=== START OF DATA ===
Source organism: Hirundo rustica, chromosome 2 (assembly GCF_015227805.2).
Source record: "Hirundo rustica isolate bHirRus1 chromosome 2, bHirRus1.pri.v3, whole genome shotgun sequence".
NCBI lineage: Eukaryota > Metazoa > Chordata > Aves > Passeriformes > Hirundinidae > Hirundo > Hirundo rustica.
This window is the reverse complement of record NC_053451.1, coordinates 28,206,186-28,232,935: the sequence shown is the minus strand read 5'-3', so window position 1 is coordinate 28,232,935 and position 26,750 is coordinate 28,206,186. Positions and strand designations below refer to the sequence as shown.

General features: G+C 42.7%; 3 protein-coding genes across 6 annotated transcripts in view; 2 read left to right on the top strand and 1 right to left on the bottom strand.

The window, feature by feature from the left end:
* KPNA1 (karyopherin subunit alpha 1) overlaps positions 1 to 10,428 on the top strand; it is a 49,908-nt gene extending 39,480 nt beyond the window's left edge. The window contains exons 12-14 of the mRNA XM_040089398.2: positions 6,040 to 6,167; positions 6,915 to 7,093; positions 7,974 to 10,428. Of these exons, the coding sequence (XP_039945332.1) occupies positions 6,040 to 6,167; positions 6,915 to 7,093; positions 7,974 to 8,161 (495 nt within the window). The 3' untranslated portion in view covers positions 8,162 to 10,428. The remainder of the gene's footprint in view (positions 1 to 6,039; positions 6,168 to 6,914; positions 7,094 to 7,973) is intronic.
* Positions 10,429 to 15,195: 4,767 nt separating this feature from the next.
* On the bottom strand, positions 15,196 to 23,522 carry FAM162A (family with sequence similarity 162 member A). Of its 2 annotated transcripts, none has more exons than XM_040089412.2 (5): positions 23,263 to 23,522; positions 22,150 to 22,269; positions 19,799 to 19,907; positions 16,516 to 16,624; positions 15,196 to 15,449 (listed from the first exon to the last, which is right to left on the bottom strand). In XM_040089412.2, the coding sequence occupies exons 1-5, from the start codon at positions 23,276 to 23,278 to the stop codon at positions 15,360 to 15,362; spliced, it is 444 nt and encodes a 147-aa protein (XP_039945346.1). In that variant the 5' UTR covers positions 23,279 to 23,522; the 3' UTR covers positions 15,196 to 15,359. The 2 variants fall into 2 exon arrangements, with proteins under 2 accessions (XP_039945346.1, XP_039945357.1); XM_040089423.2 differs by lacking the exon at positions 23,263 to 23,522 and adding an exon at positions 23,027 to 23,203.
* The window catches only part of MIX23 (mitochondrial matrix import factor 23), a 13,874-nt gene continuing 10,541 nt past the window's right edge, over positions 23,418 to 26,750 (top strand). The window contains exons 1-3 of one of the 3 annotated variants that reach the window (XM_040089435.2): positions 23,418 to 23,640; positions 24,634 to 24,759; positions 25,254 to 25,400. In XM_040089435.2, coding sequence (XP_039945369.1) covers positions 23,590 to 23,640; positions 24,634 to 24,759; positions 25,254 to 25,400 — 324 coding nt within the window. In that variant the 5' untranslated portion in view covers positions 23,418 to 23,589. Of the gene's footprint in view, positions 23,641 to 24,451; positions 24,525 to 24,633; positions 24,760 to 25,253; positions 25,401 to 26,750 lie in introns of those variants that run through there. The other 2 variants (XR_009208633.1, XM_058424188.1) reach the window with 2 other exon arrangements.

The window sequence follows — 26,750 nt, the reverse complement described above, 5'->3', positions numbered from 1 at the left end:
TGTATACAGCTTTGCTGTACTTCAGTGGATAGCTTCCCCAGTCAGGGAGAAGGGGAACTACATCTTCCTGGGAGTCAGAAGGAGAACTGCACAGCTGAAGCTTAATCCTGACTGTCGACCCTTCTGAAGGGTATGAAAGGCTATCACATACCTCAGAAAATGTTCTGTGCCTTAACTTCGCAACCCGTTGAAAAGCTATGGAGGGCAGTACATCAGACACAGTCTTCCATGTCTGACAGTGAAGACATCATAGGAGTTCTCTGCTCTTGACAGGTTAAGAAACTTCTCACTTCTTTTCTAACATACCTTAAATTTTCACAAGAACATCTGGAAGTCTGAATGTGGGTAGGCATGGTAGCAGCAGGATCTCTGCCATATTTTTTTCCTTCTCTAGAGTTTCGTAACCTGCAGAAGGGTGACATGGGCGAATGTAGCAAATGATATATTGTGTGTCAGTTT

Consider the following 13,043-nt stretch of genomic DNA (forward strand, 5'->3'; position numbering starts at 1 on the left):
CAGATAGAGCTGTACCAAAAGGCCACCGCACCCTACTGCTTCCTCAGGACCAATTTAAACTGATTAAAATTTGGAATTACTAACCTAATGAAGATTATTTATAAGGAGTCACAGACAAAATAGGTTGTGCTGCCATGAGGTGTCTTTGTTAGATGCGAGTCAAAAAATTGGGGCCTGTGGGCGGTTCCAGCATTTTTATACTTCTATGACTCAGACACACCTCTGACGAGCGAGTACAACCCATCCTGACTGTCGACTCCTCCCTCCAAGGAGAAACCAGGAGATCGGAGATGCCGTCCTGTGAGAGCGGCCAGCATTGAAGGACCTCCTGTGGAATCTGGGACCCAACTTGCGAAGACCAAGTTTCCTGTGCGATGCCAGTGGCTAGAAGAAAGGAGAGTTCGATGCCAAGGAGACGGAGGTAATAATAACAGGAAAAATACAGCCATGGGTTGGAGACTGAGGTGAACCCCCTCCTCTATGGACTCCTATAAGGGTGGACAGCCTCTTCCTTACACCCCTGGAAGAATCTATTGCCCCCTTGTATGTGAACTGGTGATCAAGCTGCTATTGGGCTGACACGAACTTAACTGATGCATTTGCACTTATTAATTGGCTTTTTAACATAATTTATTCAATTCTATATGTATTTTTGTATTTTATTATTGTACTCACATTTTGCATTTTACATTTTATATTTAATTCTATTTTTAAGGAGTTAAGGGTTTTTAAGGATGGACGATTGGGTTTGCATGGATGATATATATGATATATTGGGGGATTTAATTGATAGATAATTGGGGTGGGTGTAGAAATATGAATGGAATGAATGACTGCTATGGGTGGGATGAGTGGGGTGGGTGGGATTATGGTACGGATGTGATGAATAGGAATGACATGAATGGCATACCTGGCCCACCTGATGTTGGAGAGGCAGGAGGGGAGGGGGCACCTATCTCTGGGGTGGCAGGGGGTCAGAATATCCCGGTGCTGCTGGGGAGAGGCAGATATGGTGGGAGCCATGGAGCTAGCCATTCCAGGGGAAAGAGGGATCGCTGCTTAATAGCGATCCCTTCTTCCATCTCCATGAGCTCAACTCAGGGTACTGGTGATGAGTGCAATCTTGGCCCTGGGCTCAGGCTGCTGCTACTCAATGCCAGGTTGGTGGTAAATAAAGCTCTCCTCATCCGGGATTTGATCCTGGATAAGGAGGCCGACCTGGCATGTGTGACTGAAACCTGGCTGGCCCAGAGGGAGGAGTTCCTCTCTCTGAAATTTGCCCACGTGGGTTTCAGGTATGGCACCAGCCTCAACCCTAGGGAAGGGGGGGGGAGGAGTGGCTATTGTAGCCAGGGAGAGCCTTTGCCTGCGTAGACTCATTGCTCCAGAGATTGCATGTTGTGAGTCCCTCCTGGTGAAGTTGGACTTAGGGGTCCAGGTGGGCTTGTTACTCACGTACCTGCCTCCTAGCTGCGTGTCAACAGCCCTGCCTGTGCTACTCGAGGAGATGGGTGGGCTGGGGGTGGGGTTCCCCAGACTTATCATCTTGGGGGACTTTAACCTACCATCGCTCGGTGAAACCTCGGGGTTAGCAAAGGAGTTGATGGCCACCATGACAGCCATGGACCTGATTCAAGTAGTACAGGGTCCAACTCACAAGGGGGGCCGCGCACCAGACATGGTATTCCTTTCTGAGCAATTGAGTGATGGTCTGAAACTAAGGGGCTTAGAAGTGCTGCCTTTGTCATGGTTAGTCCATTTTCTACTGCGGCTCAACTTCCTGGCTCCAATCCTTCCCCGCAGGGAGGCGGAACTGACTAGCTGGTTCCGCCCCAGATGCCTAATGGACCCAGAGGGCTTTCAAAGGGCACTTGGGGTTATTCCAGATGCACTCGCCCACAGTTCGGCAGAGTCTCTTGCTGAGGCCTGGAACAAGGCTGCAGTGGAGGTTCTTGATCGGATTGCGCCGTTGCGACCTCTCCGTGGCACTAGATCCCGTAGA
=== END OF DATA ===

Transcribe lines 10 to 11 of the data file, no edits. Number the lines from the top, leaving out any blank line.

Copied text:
* The window catches only part of MIX23 (mitochondrial matrix import factor 23), a 13,874-nt gene continuing 10,541 nt past the window's right edge, over positions 23,418 to 26,750 (top strand). The window contains exons 1-3 of one of the 3 annotated variants that reach the window (XM_040089435.2): positions 23,418 to 23,640; positions 24,634 to 24,759; positions 25,254 to 25,400. In XM_040089435.2, coding sequence (XP_039945369.1) covers positions 23,590 to 23,640; positions 24,634 to 24,759; positions 25,254 to 25,400 — 324 coding nt within the window. In that variant the 5' untranslated portion in view covers positions 23,418 to 23,589. Of the gene's footprint in view, positions 23,641 to 24,451; positions 24,525 to 24,633; positions 24,760 to 25,253; positions 25,401 to 26,750 lie in introns of those variants that run through there. The other 2 variants (XR_009208633.1, XM_058424188.1) reach the window with 2 other exon arrangements.

The window sequence follows — 26,750 nt, the reverse complement described above, 5'->3', positions numbered from 1 at the left end: